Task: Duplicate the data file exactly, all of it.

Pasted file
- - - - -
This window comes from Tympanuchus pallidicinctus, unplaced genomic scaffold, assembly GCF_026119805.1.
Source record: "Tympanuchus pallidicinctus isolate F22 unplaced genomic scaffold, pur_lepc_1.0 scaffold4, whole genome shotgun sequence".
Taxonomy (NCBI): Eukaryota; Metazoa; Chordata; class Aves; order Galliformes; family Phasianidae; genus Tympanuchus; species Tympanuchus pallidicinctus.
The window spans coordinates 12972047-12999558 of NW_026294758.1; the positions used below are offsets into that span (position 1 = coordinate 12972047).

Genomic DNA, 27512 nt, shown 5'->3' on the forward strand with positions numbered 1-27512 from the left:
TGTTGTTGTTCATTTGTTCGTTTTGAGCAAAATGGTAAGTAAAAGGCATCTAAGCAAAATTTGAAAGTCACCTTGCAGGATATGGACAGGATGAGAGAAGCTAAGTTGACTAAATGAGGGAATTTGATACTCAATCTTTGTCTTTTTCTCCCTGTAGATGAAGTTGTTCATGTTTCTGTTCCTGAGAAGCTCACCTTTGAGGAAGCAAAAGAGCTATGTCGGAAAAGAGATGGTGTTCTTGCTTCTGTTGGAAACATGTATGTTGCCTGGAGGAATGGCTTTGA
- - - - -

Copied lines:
This window comes from Tympanuchus pallidicinctus, unplaced genomic scaffold, assembly GCF_026119805.1.
Source record: "Tympanuchus pallidicinctus isolate F22 unplaced genomic scaffold, pur_lepc_1.0 scaffold4, whole genome shotgun sequence".
Taxonomy (NCBI): Eukaryota; Metazoa; Chordata; class Aves; order Galliformes; family Phasianidae; genus Tympanuchus; species Tympanuchus pallidicinctus.
The window spans coordinates 12972047-12999558 of NW_026294758.1; the positions used below are offsets into that span (position 1 = coordinate 12972047).

Genomic DNA, 27512 nt, shown 5'->3' on the forward strand with positions numbered 1-27512 from the left:
TGTTGTTGTTCATTTGTTCGTTTTGAGCAAAATGGTAAGTAAAAGGCATCTAAGCAAAATTTGAAAGTCACCTTGCAGGATATGGACAGGATGAGAGAAGCTAAGTTGACTAAATGAGGGAATTTGATACTCAATCTTTGTCTTTTTCTCCCTGTAGATGAAGTTGTTCATGTTTCTGTTCCTGAGAAGCTCACCTTTGAGGAAGCAAAAGAGCTATGTCGGAAAAGAGATGGTGTTCTTGCTTCTGTTGGAAACATGTATGTTGCCTGGAGGAATGGCTTTGA